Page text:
PostPosted: Wed May 23, 2012 3:45 pm    Post subject: Reply with quote

visitorq wrote:
Leon wrote:
I agree, I had more free time than normal today, but finding studies like this, and reading through them, is kind of time consuming and exhausting. I am very interested in these sorts of questions, so I don't really mind, but I don't want to devote too much more time to it. On a whim, I recently checked out Hayek's The Road to Serfdom from the library, so I guess I'll be reading one of the more serious works pretty soon.

Alright, well fair play - if you're actually going to read Hayek, then I guess I gotta give your links a try as well Wink

(whenever I get some spare time)


I've read some of the Hayek, and he seems to allow for much more government than you do.

Some quotes that I thought were very reasonable.

"To prohibit the use of certain poisonous substances or to require special precautions in their use, to limit working hours or to require certain sanitary arrangements, is fully compatible with the preservation of competition."

"The functioning of a competition not only requires adequate organization of certain institutions like money, markets, and channels of information- some of which can never be adequately provided by private enterprise-"

"neither the provision of signposts on the roads nor, in most circumstances, that of the roads themselves can be paid for by every individual user. Nor can certain harmful effects of deforestation, of some methods of farming, or of smoke and noise of factories be confined to the owner of the property in question or to those who are willing to submit to the damage for an agreed compensation. In such instances we must find some substitute for the regulation by the price mechanism. But the fact that we have to resort to the substitutions of direct regulation by authority where the conditions for the proper working of competition cannot be created does not prove that we should suppress competition where it can be made to function."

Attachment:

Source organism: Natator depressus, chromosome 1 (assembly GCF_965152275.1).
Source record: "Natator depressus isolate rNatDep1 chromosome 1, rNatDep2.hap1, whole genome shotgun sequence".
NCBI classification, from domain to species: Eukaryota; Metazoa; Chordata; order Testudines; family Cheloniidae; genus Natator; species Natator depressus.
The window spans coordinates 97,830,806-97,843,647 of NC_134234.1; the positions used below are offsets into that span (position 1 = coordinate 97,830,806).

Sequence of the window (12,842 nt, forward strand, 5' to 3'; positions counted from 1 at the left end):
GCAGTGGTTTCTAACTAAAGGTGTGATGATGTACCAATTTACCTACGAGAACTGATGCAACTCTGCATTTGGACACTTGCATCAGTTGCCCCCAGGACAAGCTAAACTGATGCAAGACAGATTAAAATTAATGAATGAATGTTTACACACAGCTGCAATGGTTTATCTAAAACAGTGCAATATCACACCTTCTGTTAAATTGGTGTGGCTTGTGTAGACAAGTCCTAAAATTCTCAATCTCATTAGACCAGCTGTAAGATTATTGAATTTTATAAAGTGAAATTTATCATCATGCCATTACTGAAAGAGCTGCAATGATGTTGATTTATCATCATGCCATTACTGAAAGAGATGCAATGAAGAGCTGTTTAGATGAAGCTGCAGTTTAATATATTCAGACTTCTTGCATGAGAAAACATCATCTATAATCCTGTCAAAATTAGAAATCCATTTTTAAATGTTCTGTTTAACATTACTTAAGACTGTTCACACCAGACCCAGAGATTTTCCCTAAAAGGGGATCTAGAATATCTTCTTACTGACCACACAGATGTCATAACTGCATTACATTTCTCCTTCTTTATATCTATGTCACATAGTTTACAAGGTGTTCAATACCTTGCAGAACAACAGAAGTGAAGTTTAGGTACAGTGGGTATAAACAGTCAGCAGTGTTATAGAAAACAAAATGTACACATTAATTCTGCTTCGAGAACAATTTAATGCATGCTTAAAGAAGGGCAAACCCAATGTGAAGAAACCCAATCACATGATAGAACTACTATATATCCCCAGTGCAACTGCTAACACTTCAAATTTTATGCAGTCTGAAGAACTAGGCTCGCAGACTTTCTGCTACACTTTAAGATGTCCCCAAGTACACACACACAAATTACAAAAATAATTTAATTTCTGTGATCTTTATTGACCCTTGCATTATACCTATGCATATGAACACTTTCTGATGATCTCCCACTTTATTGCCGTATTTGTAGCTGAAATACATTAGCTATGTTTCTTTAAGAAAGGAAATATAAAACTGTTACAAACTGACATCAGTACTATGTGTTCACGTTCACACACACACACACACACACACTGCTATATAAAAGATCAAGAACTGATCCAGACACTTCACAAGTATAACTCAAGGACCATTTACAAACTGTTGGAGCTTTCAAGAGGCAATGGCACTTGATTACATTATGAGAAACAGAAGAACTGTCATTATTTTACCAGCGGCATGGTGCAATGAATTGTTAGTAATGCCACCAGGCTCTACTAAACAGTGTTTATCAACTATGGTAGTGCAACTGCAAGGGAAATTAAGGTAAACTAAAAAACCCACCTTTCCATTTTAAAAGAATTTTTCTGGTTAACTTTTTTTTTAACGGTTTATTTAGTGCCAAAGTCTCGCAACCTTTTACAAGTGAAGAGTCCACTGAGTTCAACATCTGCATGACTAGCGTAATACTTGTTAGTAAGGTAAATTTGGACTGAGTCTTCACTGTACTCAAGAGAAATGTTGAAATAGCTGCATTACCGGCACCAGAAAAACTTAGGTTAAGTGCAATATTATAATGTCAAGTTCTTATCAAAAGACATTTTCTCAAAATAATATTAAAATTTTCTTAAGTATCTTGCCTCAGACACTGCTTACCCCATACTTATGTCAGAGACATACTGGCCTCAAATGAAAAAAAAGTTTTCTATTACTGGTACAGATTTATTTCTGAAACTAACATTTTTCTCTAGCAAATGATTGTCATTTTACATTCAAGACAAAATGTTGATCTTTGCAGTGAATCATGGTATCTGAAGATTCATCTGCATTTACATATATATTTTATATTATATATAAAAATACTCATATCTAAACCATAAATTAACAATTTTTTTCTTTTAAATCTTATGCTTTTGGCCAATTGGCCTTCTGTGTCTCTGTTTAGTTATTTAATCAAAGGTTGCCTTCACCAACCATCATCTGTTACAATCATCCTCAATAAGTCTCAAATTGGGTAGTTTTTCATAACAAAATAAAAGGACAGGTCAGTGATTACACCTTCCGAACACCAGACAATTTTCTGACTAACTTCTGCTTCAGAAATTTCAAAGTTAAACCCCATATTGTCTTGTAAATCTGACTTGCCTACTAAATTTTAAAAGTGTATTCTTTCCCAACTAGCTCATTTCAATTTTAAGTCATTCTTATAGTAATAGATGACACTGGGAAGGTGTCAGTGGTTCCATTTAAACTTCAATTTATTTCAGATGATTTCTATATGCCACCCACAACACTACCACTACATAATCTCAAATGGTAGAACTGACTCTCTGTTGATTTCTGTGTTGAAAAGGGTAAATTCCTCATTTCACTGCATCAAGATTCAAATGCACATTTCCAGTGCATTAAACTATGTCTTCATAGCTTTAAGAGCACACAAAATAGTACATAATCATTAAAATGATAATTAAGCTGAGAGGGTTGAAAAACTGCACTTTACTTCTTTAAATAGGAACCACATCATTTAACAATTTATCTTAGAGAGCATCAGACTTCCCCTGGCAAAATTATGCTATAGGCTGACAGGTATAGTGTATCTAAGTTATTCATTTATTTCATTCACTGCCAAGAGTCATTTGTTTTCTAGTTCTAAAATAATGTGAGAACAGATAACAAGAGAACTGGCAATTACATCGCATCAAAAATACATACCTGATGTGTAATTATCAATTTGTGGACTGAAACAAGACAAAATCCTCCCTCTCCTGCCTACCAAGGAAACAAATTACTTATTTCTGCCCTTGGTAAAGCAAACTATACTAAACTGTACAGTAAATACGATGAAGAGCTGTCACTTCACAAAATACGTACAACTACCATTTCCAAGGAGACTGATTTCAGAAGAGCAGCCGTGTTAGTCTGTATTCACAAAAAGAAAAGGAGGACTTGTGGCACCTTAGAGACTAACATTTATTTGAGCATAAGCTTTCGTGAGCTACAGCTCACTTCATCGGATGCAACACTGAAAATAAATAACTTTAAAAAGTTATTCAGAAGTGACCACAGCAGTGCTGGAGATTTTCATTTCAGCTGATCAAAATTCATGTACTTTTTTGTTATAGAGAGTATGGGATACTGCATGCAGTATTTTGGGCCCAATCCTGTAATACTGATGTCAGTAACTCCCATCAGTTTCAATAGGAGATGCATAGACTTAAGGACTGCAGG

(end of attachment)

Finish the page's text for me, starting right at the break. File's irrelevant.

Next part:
"There is no reason why, in a society which has reached the general level of wealth ours has, the first kind of security should not be guaranteed to all without endangering general freedom; that is: some minimum of food, shelter and clothing, sufficient to preserve health. Nor is there any reason why the state should not help to organize a comprehensive system of social insurance in providing for those common hazards of life against which few can make adequate provision."

" "In no system that could be rationally defended would the state just do nothing."
Have you read the book? I'm finding it a lot less dry than I thought it might have been. I'll reserve any other thoughts on it until I'm finished, but I feel like those things that I quoted are pretty much what others and I have mentioned to you before. I'm not quite sure where Hayek is compared to other Austrian economists, but he is one of the major ones, right?
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northway



Joined: 05 Jul 2010

PostPosted: Wed May 23, 2012 4:00 pm    Post subject: Reply with quote

Visitorq, I have a question, and I'm actually curious as to your answer: how would you solve the tragedy of the commons? It's quite clear that our fisheries are collapsing on a global scale; how would you address this? Personally, I think we need a lot more government intervention in that area if there's going to be any chance of fish being a food option in our old age. Do you really think that the problem would resolve itself without government intervention? I focus specifically on fisheries here, but the question could extend to the environment at large. Is there a libertarian solution, or would the approach be to just say that our fisheries are doomed anyway?